The right course and university for you
Taking the time to make sure you choose a subject and university that complements your strengths and attributes before you apply can make all the difference between leaving university with an average degree or graduating with a good qualification, confidence in yourself, a range of transferable skills and work experience, and some fantastic memories.
What do I want?
Take time to think about what you want out of university and also about whether your qualifications, knowledge and other attributes are a good fit for the courses and universities that interest you. Family, friends, teachers and careers advisers can all be good sources of information but what appeals to others may not be right for you. Ultimately, the decision is yours.
What’s realistic for me?
Don’t forget it’s a two way process, universities and students choose each other. Being realistic when you shortlist universities and courses for your UCAS form is likely to give you more options when it comes to selecting your firm and insurance offers.
Do I meet the entry requirements?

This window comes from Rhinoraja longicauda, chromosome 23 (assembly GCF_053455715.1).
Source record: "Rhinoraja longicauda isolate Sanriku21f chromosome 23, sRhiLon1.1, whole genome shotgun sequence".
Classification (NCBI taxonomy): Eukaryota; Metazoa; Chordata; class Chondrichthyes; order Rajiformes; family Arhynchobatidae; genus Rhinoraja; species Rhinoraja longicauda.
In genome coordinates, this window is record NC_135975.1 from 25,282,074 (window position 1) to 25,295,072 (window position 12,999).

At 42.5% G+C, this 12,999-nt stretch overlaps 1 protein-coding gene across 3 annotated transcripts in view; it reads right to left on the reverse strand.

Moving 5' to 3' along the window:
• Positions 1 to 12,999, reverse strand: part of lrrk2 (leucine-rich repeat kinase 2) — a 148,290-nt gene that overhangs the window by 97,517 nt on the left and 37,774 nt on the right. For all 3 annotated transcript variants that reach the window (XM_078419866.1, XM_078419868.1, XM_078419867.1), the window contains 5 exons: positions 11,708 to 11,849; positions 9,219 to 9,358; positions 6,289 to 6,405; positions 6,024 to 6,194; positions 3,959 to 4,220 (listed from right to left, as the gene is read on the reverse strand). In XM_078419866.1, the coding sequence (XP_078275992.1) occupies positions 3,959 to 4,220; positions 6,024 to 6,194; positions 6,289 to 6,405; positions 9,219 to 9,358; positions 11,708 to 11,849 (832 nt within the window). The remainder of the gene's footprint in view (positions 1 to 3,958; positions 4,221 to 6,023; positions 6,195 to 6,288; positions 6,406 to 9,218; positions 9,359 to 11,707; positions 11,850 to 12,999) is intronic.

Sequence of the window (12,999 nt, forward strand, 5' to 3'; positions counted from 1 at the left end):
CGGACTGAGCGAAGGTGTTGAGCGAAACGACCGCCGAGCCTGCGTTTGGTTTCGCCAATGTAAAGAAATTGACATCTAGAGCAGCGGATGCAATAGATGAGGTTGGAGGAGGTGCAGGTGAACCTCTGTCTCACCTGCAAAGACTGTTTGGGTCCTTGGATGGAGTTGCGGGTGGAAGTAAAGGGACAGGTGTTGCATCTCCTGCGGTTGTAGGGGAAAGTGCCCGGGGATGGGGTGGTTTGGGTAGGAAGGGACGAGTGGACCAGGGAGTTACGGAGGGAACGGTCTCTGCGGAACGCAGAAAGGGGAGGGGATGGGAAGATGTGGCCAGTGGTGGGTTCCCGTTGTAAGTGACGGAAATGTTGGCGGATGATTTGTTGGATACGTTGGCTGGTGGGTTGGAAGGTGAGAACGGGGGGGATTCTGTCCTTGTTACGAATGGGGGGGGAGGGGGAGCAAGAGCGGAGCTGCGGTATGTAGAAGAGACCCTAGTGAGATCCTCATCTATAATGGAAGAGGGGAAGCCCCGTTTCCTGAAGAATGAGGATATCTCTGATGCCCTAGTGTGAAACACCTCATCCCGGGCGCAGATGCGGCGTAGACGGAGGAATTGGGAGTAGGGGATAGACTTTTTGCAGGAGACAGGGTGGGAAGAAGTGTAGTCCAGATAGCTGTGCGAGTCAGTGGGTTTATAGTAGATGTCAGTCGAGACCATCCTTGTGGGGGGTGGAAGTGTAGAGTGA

Entry requirements vary between subjects and universities so it’s important that you are realistic about your expected or actual A-level, IB or BTEC results when submitting your application and that you choose universities whose requirements are a close match to your predicted or actual results.
For many courses additional information will also be considered as part of the selection process. At Brighton applicants for professional courses such as social work or teaching are required to show that they have done their research and have a realistic understanding of what is involved. This is usually demonstrated by relevant work or voluntary experience before applying.
What’s on offer beyond the course?
Your time at university offers you a unique opportunity to develop yourself. As well as researching courses, take time to look into what else is offered by the universities you are interested in, and by the towns or cities where they are located.
The more you put in to university life the more you will get out of it, and you’ll leave with experiences that will continue to benefit you long after you have graduated. Make the most of opportunities to volunteer in the community, do part-time work, join student societies and sport teams. These things are rewarding in themselves, are a great way to meet people and will give you confidence and transferable skills that will stand you in good stead throughout your life.